which is inserted a stout, 
solid, plug - shaped glass 
stopper, the top of which 

is flattened and made of 

~*- *" 

exactly the same diameter 

as the neck of the bottle. This, when put well in, is 
kept tight by means of the cork-rim, yet not so much 
as to prevent its being easily extracted. When full 
they may be covered over with moistened bladder, 
or better, by putting on a slip of thin sheet Vulcan- 
ized India-rubber, which is made to adhere hy the 
previous application of a little " Caoutchouc-varnish" 
along the edges, and further secured by a piece of 
twine. Bottles of this construction could be made 
with the mouths of any convenient size, and would 
form excellent travelling companions. 

1 6. A quantity of 'twine, some thread, and & pocket 
measuring -tape. 

1*7. One or two pairs of scissors. 

18. When it is intended to transmit living plants 
Ward's plant-cases, which are simply miniature 
green-houses, must be procured. 

General Directions for Dry Specimens.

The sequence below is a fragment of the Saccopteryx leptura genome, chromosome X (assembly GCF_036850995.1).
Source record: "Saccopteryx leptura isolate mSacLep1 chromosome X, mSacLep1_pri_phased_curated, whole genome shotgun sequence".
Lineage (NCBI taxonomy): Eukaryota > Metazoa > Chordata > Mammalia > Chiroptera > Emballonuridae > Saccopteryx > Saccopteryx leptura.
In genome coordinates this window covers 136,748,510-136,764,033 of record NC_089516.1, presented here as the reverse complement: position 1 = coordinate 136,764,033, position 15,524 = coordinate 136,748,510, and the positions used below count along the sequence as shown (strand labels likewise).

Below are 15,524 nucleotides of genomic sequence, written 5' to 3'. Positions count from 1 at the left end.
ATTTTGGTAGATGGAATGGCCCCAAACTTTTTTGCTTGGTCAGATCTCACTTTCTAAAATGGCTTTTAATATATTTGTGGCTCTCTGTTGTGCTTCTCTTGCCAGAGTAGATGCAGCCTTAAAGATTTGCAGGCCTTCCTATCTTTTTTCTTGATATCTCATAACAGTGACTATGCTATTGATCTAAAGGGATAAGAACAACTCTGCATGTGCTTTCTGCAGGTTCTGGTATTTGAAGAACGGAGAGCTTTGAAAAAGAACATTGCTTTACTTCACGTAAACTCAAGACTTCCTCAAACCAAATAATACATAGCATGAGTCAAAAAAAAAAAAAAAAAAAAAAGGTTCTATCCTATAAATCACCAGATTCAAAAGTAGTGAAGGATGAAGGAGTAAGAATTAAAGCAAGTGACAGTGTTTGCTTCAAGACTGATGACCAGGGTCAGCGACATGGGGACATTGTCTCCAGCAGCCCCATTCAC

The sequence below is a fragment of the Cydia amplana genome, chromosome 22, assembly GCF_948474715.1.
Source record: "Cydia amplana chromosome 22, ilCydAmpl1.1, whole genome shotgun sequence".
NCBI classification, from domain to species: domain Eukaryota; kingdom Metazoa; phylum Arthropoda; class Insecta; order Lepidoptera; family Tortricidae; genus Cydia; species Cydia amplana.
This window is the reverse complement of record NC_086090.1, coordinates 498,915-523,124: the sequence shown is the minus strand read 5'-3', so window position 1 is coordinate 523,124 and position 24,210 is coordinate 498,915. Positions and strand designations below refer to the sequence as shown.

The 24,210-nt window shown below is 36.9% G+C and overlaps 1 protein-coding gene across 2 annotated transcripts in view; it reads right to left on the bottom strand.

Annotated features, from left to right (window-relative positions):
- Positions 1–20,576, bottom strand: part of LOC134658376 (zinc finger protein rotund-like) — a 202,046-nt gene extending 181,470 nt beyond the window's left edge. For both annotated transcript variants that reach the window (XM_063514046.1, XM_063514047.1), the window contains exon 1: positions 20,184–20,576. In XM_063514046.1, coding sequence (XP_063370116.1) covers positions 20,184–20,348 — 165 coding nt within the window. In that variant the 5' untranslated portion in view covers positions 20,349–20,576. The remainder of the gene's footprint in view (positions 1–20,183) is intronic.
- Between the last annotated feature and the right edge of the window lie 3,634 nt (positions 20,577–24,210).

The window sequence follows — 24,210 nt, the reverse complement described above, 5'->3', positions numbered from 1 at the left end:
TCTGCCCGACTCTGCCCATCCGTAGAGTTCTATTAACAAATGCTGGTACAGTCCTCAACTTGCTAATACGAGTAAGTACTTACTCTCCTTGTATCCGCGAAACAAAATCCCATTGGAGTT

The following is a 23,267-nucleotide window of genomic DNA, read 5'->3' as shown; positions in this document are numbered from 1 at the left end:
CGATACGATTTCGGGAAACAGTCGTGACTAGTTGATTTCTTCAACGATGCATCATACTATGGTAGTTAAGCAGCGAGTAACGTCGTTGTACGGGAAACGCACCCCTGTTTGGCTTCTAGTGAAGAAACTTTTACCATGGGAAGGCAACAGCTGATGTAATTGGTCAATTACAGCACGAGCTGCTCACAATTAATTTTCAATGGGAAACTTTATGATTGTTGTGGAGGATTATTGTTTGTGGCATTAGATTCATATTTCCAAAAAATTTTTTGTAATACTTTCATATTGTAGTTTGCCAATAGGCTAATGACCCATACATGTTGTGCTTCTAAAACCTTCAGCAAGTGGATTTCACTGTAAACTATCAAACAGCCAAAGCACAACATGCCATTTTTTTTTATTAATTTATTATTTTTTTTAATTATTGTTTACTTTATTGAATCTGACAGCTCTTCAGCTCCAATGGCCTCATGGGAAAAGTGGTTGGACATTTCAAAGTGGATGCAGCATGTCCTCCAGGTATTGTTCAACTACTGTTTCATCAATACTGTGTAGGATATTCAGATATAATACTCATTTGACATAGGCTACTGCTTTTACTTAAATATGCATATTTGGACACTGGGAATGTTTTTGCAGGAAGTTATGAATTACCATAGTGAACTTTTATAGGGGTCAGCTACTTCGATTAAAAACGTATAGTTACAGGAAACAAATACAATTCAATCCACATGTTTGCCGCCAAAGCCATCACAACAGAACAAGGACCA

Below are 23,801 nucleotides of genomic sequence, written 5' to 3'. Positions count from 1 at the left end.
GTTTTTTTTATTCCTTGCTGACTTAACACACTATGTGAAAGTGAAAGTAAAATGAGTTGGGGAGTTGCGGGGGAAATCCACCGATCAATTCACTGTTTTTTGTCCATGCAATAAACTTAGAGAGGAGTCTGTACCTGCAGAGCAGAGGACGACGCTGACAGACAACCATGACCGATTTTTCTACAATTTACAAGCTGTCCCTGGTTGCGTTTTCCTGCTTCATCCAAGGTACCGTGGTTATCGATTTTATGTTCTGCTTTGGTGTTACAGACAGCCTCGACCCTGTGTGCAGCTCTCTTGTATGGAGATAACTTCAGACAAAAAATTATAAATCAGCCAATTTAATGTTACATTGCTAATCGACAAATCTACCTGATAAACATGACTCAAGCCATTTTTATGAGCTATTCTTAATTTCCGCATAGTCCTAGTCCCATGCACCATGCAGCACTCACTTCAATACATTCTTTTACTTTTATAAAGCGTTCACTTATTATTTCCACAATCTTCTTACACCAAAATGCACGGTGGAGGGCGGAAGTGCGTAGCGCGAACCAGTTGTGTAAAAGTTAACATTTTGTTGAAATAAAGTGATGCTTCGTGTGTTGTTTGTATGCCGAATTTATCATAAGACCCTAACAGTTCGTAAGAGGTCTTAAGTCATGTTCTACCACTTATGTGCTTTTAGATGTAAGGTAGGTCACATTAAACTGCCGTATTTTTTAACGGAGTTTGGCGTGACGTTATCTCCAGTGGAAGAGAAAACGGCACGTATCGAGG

1. Selection of Specimens, &c. Whenever it is pos- 


sible, specimens should be gathered in fine weather. 
If not too large, the whole plant should be taken ; 
but if otherwise, attention should be paid to pre- 
serve all the characteristic parts. Hoots should be 
carefully washed : if the root-leaves or lower stem- 
leaves differ much from the upper leaves, the former 
should be kept with the root or lower portion of the 
stem. Flowers and fruit should, if practicable, both 
be retained ; and in Monoeciousand Dioecious plants 
both male and female flowers are requisite ; in some, 
as in many Salicacece, the young shoot, with its 
fully developed leaves, are desirable. Bad speci- 
mens should not be kept, even as duplicates, unless 
the plant is a rare one. In short, the rule should 
be, to bring away as much as can conveniently be 
managed, and in as perfect a condition as circum- 
stances will permit. 

2. Size and Carriage of Specimens. In general 
no specimens should exceed 16 inches in length by 
9-| inches in breadth ; when under this size, the root 
should be kept attached. Many Grasses, Sedges, and 
slender Ferns, which should be kept entire, may,